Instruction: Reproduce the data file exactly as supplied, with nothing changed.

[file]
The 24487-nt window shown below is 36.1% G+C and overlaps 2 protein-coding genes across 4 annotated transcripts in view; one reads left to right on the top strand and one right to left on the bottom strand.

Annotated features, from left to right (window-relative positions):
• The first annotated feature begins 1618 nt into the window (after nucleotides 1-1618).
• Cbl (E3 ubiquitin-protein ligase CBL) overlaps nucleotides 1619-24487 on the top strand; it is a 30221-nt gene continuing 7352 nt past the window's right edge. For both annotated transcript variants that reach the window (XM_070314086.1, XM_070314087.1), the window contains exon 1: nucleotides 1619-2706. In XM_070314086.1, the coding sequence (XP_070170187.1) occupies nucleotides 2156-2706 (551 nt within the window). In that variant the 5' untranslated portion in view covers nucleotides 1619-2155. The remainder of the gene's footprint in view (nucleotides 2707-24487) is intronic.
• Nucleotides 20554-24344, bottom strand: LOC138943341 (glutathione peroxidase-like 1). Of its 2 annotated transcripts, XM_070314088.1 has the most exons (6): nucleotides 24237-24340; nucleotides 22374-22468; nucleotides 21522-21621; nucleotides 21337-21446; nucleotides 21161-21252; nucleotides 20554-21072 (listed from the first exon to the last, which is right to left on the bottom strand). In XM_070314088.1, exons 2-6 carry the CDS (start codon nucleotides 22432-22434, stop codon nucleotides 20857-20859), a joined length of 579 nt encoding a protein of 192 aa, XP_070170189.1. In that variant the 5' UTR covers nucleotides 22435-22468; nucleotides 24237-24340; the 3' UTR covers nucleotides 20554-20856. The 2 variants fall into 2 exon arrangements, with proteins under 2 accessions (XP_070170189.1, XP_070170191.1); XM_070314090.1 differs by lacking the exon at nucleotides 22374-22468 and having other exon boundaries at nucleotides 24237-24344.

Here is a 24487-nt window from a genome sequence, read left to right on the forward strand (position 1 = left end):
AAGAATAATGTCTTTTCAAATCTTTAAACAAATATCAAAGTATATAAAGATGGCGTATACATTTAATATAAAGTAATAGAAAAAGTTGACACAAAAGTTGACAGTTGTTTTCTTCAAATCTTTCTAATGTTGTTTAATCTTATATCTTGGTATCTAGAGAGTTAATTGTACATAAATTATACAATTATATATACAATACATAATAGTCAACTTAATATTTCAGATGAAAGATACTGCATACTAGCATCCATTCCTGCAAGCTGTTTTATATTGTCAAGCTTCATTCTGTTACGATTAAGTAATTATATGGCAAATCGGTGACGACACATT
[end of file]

The 24487-nt window shown below is 36.1% G+C and overlaps 2 protein-coding genes across 4 annotated transcripts in view; one reads left to right on the top strand and one right to left on the bottom strand.

Annotated features, from left to right (window-relative positions):
• The first annotated feature begins 1618 nt into the window (after nucleotides 1-1618).
• Cbl (E3 ubiquitin-protein ligase CBL) overlaps nucleotides 1619-24487 on the top strand; it is a 30221-nt gene continuing 7352 nt past the window's right edge. For both annotated transcript variants that reach the window (XM_070314086.1, XM_070314087.1), the window contains exon 1: nucleotides 1619-2706. In XM_070314086.1, the coding sequence (XP_070170187.1) occupies nucleotides 2156-2706 (551 nt within the window). In that variant the 5' untranslated portion in view covers nucleotides 1619-2155. The remainder of the gene's footprint in view (nucleotides 2707-24487) is intronic.
• Nucleotides 20554-24344, bottom strand: LOC138943341 (glutathione peroxidase-like 1). Of its 2 annotated transcripts, XM_070314088.1 has the most exons (6): nucleotides 24237-24340; nucleotides 22374-22468; nucleotides 21522-21621; nucleotides 21337-21446; nucleotides 21161-21252; nucleotides 20554-21072 (listed from the first exon to the last, which is right to left on the bottom strand). In XM_070314088.1, exons 2-6 carry the CDS (start codon nucleotides 22432-22434, stop codon nucleotides 20857-20859), a joined length of 579 nt encoding a protein of 192 aa, XP_070170189.1. In that variant the 5' UTR covers nucleotides 22435-22468; nucleotides 24237-24340; the 3' UTR covers nucleotides 20554-20856. The 2 variants fall into 2 exon arrangements, with proteins under 2 accessions (XP_070170189.1, XP_070170191.1); XM_070314090.1 differs by lacking the exon at nucleotides 22374-22468 and having other exon boundaries at nucleotides 24237-24344.

Here is a 24487-nt window from a genome sequence, read left to right on the forward strand (position 1 = left end):
AAGAATAATGTCTTTTCAAATCTTTAAACAAATATCAAAGTATATAAAGATGGCGTATACATTTAATATAAAGTAATAGAAAAAGTTGACACAAAAGTTGACAGTTGTTTTCTTCAAATCTTTCTAATGTTGTTTAATCTTATATCTTGGTATCTAGAGAGTTAATTGTACATAAATTATACAATTATATATACAATACATAATAGTCAACTTAATATTTCAGATGAAAGATACTGCATACTAGCATCCATTCCTGCAAGCTGTTTTATATTGTCAAGCTTCATTCTGTTACGATTAAGTAATTATATGGCAAATCGGTGACGACACATT